Preprint Article Version 2 Preserved in Portico This version is not peer-reviewed

Benchmarking of Machine Learning Models to Assist the Prognosis of Tuberculosis

Version 1 : Received: 8 March 2021 / Approved: 10 March 2021 / Online: 10 March 2021 (13:22:18 CET)
Version 2 : Received: 9 April 2021 / Approved: 12 April 2021 / Online: 12 April 2021 (12:20:31 CEST)

A peer-reviewed article of this Preprint also exists.

Lino Ferreira da Silva Barros, M.H.; Oliveira Alves, G.; Morais Florêncio Souza, L.; da Silva Rocha, E.; Lorenzato de Oliveira, J.F.; Lynn, T.; Sampaio, V.; Endo, P.T. Benchmarking Machine Learning Models to Assist in the Prognosis of Tuberculosis. Informatics 2021, 8, 27. Lino Ferreira da Silva Barros, M.H.; Oliveira Alves, G.; Morais Florêncio Souza, L.; da Silva Rocha, E.; Lorenzato de Oliveira, J.F.; Lynn, T.; Sampaio, V.; Endo, P.T. Benchmarking Machine Learning Models to Assist in the Prognosis of Tuberculosis. Informatics 2021, 8, 27.

Journal reference: Informatics 2021, 8, 27
DOI: 10.3390/informatics8020027

Abstract

Tuberculosis (TB) is an airborne infectious disease caused by organisms in the Mycobacterium tuberculosis (Mtb) complex. In many low and middle-income countries, TB remains a major cause of morbidity and mortality. Once a patient has been diagnosed with TB, it is critical that healthcare workers make the most appropriate treatment decision given the individual conditions of the patient and the likely course of the disease based on medical experience. Depending on the prognosis, delayed or inappropriate treatment can result in unsatisfactory results including the exacerbation of clinical symptoms, poor quality of life, and increased risk of death. This work benchmarks machine learning models to aid TB prognosis using a Brazilian health database of confirmed cases and deaths related to TB in the State of Amazonas. The goal is to predict the probability of death by TB thus aiding the prognosis of TB and associated treatment decision making process. In its original form, the data set comprised 36,228 records and 130 fields but suffered from missing, incomplete, or incorrect data. Following data cleaning and preprocessing, a revised data set was generated comprising 24,015 records and 38 fields, including 22,876 reported cured TB patients and 1,139 deaths by TB. To explore how the data imbalance impacts model performance, two controlled experiments were designed using (1) imbalanced and (2) balanced data sets. The best result is achieved by the Gradient Boosting (GB) model using the balanced data set to predict TB-mortality, and the ensemble model composed by the Random Forest (RF), GB and Multi-layer Perceptron (MLP) models is the best model to predict the cure class.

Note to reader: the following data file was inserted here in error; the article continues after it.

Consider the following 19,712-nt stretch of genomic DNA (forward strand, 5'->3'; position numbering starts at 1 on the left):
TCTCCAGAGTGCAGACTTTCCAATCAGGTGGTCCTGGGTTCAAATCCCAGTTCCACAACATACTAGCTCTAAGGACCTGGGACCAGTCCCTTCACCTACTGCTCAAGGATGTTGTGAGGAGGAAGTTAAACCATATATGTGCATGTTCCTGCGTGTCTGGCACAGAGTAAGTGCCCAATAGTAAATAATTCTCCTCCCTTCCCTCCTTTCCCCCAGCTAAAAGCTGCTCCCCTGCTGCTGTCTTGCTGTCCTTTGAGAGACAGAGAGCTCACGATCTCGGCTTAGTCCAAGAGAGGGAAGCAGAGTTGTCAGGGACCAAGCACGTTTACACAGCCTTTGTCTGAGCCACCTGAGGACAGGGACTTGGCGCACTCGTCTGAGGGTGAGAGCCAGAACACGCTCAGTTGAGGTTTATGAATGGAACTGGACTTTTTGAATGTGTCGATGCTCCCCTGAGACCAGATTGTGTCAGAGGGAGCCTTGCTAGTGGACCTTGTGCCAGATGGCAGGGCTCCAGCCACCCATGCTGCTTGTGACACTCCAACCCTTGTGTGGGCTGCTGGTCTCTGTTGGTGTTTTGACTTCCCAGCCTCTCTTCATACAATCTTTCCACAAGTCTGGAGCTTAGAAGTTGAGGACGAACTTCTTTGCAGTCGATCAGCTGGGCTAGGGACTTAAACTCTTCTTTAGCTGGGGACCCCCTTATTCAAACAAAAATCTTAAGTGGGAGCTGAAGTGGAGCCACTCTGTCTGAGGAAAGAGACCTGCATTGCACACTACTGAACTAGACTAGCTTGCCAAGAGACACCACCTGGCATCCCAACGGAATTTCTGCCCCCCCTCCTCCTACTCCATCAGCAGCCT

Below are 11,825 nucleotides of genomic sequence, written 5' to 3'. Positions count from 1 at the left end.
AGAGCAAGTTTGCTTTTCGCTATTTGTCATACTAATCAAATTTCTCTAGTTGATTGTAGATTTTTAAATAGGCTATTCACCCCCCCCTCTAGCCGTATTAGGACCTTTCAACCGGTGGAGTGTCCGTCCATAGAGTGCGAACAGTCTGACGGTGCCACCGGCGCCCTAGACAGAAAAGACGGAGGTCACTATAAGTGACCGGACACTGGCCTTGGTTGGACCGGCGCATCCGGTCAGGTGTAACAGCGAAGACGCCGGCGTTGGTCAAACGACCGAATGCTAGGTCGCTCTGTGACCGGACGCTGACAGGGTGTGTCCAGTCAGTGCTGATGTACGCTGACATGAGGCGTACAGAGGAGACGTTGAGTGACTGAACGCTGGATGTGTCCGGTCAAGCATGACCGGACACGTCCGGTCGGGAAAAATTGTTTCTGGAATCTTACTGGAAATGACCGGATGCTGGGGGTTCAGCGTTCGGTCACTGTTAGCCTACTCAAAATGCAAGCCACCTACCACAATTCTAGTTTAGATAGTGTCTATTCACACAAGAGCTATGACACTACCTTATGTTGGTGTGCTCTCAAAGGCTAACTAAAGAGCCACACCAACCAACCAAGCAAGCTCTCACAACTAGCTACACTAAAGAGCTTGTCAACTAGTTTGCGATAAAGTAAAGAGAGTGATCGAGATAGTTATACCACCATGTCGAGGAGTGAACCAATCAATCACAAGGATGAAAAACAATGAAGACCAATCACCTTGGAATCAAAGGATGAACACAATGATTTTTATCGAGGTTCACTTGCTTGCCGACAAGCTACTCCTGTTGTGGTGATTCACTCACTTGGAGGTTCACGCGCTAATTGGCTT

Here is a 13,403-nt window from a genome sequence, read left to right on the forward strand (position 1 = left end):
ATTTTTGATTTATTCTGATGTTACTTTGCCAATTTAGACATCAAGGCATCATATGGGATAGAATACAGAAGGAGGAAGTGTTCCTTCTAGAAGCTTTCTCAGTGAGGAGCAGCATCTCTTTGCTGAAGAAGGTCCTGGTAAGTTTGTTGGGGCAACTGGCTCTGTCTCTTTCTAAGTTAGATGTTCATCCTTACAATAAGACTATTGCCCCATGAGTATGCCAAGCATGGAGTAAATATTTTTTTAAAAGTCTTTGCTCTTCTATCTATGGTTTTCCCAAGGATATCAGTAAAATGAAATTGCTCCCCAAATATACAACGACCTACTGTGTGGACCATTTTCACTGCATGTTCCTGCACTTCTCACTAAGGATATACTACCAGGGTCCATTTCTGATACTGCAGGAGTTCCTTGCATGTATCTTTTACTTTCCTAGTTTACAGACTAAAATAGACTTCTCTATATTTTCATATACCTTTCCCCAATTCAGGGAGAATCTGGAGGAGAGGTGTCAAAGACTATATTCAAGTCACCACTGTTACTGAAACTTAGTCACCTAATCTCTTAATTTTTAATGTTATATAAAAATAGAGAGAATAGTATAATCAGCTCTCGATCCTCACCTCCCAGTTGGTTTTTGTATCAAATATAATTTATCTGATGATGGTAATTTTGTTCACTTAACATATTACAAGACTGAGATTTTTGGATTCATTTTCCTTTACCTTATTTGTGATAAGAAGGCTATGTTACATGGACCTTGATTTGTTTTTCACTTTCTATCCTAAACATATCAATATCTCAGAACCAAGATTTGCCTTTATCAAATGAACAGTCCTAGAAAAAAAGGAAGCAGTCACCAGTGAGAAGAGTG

Subject Areas

machine learning; benchmarking; tuberculosis; prognosis

Comments (1)

Comment 1
Received: 12 April 2021
Commenter: Patricia Takako Endo
Commenter's Conflict of Interests: Author
Comment: This new version has new experiments and a more detailed methodology.
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